The opportunity this presents is for paid influencers to provide post measurement and insights into their audience demographics.

From an agency side, stringent vetting is paramount to ensure that the influencers recruited on behalf of brands are authentic and value-aligned.

An organisation that takes the time to plan and treat this as a key part of the marketing mix for any project, and couples this with a robust contract for partnership rather than ad hoc outreach, will see it pay dividends.

Eradicate email and increase productivity

Roland Maxwell, IT/Web Specialist

We see a lot of leaders perplexed around productivity. What might be a simple strategy in 2020 that helps lift productivity and perhaps also improve culture at the same time?

One of the approaches we have fostered is eradicating email from our workplace. Email is a weapon of mass distraction. It:

  • gives no sense of the relative importance of any particular mail – spam is sometimes more prominent than work correspondence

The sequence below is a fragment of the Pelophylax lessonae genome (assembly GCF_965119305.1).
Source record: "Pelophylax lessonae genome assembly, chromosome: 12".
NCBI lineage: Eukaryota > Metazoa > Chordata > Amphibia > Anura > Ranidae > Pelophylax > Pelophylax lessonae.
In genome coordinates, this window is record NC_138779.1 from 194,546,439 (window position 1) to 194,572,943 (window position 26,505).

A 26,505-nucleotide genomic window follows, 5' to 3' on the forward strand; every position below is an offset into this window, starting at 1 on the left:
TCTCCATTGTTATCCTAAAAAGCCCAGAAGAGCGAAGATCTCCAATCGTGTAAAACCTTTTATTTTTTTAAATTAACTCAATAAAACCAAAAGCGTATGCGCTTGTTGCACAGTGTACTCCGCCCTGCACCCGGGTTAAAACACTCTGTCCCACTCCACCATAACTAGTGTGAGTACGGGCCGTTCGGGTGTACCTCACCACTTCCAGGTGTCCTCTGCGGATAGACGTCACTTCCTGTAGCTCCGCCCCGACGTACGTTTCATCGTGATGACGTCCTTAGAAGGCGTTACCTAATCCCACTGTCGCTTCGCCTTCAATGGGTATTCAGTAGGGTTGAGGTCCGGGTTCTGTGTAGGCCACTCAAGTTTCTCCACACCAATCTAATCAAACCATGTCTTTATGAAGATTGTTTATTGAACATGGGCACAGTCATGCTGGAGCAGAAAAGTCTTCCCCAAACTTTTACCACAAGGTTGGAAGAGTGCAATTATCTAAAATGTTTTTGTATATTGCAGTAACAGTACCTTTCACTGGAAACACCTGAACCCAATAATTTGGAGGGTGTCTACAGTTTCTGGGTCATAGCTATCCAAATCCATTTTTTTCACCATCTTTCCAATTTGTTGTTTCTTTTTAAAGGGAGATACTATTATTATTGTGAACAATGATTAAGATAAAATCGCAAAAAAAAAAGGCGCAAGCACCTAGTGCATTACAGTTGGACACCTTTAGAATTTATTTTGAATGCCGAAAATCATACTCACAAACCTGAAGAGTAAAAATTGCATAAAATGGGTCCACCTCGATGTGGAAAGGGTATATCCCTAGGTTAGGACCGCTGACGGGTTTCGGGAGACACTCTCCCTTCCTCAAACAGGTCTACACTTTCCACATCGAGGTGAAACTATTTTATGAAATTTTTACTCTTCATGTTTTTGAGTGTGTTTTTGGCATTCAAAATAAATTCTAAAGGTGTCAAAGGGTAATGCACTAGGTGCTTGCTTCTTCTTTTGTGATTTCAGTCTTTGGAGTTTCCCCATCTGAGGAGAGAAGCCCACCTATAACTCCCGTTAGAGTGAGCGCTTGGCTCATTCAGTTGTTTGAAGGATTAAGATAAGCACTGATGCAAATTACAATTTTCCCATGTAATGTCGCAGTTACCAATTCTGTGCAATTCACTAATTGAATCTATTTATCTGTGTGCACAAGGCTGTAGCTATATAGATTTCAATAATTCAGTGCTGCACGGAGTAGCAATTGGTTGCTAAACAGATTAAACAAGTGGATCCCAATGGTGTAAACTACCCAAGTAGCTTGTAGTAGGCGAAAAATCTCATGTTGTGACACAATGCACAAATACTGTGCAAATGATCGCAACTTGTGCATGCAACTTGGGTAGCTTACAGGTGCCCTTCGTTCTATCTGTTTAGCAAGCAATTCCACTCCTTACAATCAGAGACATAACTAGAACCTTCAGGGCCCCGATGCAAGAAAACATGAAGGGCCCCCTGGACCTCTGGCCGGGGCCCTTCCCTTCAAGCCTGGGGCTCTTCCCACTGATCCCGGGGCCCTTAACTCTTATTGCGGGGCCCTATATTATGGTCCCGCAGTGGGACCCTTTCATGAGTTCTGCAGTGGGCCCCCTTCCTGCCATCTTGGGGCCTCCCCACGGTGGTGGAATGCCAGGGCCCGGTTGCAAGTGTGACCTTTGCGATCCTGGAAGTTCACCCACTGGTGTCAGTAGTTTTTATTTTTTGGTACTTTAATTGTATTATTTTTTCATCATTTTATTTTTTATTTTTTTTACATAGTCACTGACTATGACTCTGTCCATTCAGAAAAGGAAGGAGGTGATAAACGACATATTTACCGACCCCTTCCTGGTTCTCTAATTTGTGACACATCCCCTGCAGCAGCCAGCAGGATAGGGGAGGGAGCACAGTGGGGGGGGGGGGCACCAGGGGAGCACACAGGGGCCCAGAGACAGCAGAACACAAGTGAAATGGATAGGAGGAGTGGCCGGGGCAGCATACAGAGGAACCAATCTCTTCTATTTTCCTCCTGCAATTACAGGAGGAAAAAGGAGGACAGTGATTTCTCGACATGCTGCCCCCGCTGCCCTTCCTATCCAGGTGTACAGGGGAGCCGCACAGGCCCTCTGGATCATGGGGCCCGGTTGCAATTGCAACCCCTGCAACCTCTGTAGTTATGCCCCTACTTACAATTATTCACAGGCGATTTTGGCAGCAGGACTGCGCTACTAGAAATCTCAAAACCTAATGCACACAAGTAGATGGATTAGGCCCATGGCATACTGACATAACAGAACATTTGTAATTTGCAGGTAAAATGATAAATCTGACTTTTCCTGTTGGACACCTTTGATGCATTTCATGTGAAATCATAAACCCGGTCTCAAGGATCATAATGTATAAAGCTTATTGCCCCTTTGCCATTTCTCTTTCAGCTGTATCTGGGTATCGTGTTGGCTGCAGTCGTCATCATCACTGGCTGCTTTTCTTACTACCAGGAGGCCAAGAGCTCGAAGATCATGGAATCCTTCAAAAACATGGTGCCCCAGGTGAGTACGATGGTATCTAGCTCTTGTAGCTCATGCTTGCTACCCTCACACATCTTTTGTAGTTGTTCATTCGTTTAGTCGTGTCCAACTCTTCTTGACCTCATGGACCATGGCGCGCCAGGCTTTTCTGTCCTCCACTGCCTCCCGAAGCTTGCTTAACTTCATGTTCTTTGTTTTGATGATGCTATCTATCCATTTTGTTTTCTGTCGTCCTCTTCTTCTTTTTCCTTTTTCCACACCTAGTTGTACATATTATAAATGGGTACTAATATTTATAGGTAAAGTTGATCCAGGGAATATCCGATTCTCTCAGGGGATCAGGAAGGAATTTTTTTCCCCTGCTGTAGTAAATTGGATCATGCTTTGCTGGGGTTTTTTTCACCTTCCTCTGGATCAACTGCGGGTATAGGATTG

• puts the focus on emptying your inbox, rather than doing work
  • is a threat as it is the primary means by which hackers breach security
  • can cause discord and accidental disclosure when someone replies without assessing tone of voice or without realising who is copied in on the email
  • may go to an individual when the team needs to know and vice versa
  • is a medium in which important things can get lost.

We use project management software for all project correspondence and an internal messaging system to ask colleagues for help, without resorting to email or phone – an instant message provides a nice intermediary.

My colleagues no longer send me emails. These changes have boosted our focus and our productivity.

Changemakers don’t wear capes

Jodie Willmer, Changemaker Coach and Governance Specialist